UK Tax advisers have questioned the need for more clarity about the new tax evasion offenses, following the Government’s announcement that it will go ahead with them.
Documents published alongside the recent Autumn Statement confirm that the Government will introduce:
A new criminal offense that removes the need to prove intent for the most serious cases of failing to declare offshore income and gains (a “strict liability” offense);
A new corporate criminal offense of failure to prevent the facilitation of evasion; and
Tougher civil penalties for offshore tax evasion.
Jon Preshaw, Chairman of the CIOT’s Management of Taxes Sub-Committee, commented on the “strict liability” offense : “This new offense risks criminalizing careless mistakes. The CIOT strongly supports HMRC’s efforts to tackle tax evasion and we agree that the Government should be putting resources into combating and investigating it. However HMRC already have wide criminal investigatory powers at their disposal. This new ‘strict liability’ offense, which will require no proof that the taxpayer deliberately intended to evade tax, is neither necessary nor reasonable.”
“It cannot be right that an individual who simply makes a mistake in their tax affairs, without any intention to act wrongly, should be charged with, and possibly convicted of a criminal offense; think of an elderly person who does not realize that funds are taxable in the UK because they have already been taxed in an overseas jurisdiction; or someone who inherits an offshore account without any direct knowledge of it. Taxpayers in these situations should not face criminal charges.”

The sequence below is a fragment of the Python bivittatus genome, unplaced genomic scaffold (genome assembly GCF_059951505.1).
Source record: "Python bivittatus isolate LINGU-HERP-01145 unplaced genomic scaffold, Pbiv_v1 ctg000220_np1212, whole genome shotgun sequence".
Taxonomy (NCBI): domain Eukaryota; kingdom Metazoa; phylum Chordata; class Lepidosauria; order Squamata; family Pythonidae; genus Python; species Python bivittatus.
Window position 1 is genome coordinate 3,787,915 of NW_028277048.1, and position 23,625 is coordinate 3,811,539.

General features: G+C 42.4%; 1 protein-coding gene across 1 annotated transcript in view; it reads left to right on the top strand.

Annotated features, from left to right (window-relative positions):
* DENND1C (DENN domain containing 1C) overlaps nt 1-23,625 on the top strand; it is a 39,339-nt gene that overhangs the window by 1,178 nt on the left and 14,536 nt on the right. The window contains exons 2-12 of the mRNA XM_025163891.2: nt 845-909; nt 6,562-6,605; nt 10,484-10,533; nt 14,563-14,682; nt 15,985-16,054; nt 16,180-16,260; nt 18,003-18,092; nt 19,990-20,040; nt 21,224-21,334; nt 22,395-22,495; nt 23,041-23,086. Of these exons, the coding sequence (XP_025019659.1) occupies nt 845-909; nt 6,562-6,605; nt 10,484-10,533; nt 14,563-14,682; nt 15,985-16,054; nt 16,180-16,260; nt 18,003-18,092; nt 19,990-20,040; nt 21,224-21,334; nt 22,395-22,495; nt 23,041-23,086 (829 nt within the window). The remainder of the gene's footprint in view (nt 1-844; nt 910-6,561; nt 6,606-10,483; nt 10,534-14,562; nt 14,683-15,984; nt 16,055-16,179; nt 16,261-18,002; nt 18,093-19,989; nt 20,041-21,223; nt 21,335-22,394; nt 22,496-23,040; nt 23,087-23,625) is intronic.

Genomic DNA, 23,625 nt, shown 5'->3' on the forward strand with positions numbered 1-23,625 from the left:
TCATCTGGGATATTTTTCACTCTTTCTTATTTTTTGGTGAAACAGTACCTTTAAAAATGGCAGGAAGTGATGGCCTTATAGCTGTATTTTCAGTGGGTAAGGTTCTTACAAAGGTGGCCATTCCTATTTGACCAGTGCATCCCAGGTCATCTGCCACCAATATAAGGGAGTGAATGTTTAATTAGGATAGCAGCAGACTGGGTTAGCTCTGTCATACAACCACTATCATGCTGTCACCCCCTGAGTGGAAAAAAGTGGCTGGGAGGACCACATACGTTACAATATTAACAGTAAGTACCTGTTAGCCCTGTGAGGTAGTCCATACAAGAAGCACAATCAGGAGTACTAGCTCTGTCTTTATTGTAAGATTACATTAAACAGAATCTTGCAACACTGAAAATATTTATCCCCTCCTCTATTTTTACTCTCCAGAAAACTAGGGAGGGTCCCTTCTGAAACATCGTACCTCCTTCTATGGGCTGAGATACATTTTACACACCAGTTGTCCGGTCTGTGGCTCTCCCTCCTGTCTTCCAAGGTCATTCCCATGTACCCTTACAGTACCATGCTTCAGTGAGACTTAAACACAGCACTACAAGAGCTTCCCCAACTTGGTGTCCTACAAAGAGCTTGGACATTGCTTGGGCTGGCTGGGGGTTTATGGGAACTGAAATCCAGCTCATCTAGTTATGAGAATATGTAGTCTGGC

“HMRC have said this will be only used in the most serious cases. To achieve this we would argue that the proposed statutory minimum threshold of tax evaded of GBP5,000 is not high enough – a threshold of GBP25,000 would be a more appropriate level.”
Commenting on the proposed corporate criminal offense of failure to prevent the facilitation of evasion, Jon Preshaw said: “We remain skeptical that this new offense is needed. Of course anyone who helps a person deliberately evade tax deserves punishment, but there is already plenty of law in this area. If a bank employee, for example, has knowledge of or suspects (or has reasonable grounds for knowing or suspecting) money laundering, which can include tax evasion, they can already be liable to a criminal offense under the Proceeds of Crime Act 2002. Additionally, they commit an offense if they are involved in any arrangements which they know or suspect facilitate money laundering by another person.”
“Practically this is going to be a challenging offense to draft. It is very difficult to hold companies to account for actions of individuals. Clear guidance will need to be provided to help give certainty over how the proposals will work and what organisations must do to ensure compliance.”